Everyone’s favorite place in Essaouira is the impressive, ten-kilometer-long sandy beach.
It begins at the harbor as a narrow, dingy strip, but a little further up it is already hundreds of meters wide. A long row of dunes borders the beach outside of the town. I think I am on the edge of the Sahara, particularly when a couple of camels come shuffling through the shifting sand. Apart from a few sun-worshippers, who mostly stay on the stretch of beach nearer the town, this is the territory of the kite and wind surfers.
Boys and girls with long, blond hair, polished sunglasses and browned bodies spend most of their time in the water. Because, besides the sun and the sea, Essaouira has another attraction: wind. Each year surfing competitions are held here, which count towards rankings in the World Cup. In the evening, when the sun has lost its intensity, the Souiries come to the beach to enjoy their favorite pastime: parading. Young men fanatically play football; groups of girls manage to flirt with them from underneath their veils. Parents spread out small mats and sit drinking sweet tea from a thermos flask while their children play along the tide mark.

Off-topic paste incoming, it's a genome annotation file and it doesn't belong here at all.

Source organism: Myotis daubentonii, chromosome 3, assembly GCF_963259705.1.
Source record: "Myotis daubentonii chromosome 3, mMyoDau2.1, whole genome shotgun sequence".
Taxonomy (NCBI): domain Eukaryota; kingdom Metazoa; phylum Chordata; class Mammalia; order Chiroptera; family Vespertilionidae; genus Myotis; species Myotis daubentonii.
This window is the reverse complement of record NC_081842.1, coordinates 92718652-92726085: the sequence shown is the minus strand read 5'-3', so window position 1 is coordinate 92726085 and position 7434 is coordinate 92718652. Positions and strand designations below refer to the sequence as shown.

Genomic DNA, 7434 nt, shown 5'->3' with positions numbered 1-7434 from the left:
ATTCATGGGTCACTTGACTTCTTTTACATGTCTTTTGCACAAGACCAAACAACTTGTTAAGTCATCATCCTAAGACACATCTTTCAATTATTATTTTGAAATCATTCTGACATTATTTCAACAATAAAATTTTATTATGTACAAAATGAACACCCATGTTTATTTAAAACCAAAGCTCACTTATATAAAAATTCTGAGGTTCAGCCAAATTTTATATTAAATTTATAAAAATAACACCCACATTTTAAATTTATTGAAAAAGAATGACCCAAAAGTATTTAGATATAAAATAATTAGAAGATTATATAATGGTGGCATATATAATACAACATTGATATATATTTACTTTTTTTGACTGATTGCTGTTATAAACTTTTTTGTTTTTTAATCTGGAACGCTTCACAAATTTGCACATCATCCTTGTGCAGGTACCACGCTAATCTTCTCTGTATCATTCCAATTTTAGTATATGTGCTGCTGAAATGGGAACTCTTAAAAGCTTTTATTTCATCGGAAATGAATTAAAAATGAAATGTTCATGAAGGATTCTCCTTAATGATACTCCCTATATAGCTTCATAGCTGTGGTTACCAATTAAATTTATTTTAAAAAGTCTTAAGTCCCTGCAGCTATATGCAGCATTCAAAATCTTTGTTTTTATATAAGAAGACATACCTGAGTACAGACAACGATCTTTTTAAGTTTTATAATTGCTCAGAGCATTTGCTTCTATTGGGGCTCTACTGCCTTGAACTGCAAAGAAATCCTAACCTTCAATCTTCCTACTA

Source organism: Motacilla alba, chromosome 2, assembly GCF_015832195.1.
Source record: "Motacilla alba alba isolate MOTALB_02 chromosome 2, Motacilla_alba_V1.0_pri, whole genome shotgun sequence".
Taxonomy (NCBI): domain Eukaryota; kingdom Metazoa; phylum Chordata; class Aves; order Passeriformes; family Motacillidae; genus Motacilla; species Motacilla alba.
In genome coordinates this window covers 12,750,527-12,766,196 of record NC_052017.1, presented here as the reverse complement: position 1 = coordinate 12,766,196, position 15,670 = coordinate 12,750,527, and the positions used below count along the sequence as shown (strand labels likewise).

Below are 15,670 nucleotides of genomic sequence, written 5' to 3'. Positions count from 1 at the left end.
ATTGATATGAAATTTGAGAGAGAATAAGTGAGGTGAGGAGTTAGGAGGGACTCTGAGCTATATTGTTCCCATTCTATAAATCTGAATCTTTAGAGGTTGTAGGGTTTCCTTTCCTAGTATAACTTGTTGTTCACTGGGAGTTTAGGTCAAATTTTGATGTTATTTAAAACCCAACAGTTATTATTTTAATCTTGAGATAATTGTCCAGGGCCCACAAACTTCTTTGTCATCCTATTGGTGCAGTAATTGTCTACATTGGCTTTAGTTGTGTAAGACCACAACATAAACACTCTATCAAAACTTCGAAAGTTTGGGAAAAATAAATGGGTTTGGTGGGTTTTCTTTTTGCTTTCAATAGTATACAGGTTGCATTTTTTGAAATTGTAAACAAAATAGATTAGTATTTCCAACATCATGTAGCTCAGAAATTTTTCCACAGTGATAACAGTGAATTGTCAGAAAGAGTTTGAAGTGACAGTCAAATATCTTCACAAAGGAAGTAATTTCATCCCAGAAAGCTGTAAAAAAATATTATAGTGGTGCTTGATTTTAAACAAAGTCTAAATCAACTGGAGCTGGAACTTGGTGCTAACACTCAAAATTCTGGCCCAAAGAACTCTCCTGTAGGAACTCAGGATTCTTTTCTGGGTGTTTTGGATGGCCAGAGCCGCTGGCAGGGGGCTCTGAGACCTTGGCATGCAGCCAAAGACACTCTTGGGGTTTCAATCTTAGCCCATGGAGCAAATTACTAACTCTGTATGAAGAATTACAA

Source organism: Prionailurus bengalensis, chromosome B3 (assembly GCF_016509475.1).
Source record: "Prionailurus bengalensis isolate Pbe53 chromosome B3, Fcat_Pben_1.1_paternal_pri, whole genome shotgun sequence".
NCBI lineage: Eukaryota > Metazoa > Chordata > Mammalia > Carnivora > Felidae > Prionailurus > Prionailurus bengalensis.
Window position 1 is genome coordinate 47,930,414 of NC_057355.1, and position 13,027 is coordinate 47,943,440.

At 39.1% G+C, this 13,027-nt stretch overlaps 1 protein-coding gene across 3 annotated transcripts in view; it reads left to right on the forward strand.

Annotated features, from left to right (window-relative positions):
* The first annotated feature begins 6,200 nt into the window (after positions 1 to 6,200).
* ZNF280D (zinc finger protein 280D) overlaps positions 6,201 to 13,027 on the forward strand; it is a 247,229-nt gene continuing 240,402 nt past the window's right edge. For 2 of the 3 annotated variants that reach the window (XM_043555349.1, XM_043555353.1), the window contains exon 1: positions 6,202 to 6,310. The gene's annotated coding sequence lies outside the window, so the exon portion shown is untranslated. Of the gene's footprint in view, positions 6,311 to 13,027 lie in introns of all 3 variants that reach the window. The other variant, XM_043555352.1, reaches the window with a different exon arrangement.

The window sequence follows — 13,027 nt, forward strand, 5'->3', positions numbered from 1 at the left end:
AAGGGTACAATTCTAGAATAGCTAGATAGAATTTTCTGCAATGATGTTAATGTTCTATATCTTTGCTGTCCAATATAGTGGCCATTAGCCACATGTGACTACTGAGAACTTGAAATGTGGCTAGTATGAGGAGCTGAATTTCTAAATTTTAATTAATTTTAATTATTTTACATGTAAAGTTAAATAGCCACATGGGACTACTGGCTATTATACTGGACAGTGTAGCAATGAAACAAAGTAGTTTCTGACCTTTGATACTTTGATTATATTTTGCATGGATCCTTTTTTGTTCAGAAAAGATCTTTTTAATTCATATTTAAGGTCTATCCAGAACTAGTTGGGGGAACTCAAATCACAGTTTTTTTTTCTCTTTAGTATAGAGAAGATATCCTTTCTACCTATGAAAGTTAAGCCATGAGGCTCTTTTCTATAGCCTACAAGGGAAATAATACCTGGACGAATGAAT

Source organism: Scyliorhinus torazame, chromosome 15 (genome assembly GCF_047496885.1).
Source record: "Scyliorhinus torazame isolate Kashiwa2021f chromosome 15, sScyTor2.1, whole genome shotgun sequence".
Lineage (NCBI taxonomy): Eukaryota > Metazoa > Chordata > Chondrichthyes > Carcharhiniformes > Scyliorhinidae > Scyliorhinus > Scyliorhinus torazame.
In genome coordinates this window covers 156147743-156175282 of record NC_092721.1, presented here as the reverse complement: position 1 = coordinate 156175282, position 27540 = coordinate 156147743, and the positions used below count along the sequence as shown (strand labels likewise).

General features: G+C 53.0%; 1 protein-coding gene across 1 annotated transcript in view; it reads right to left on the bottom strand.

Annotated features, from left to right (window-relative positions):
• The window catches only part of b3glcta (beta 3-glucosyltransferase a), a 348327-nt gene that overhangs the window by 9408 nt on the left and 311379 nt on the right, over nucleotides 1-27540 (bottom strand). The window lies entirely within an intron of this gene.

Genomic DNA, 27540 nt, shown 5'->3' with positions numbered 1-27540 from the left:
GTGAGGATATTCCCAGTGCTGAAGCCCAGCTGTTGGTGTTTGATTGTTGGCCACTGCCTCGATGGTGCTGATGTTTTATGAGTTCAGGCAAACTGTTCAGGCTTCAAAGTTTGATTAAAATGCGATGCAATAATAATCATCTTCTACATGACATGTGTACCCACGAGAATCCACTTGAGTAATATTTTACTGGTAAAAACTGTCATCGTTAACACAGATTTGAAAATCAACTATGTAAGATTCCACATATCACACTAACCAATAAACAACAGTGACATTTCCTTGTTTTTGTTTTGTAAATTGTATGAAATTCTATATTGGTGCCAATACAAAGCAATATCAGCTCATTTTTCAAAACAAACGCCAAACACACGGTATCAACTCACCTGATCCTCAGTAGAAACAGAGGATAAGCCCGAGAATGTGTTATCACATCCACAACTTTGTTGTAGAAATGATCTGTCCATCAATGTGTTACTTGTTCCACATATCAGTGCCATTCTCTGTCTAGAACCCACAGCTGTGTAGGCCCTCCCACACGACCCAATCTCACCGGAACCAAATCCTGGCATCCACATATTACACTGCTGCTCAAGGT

I have never seen such big seagulls. “And they’re lazy, too,” says Abrahim, who, together with his son, runs a stall selling fish on the beach. Together we conclude Essaouira is a paradise for seagulls. In the evening the harbor turns into an enormous open-air restaurant. The day’s catch is prepared on countless barbecues. Sardines cooked in 101 different ways, tajine (a steamed dish) of conger eel, couscous with mussels, quiche with sea urchins, or ‘ordinary’ lobster. The restaurants on the seafront, such as the celebrated Chez Sam, mainly serve seafood.
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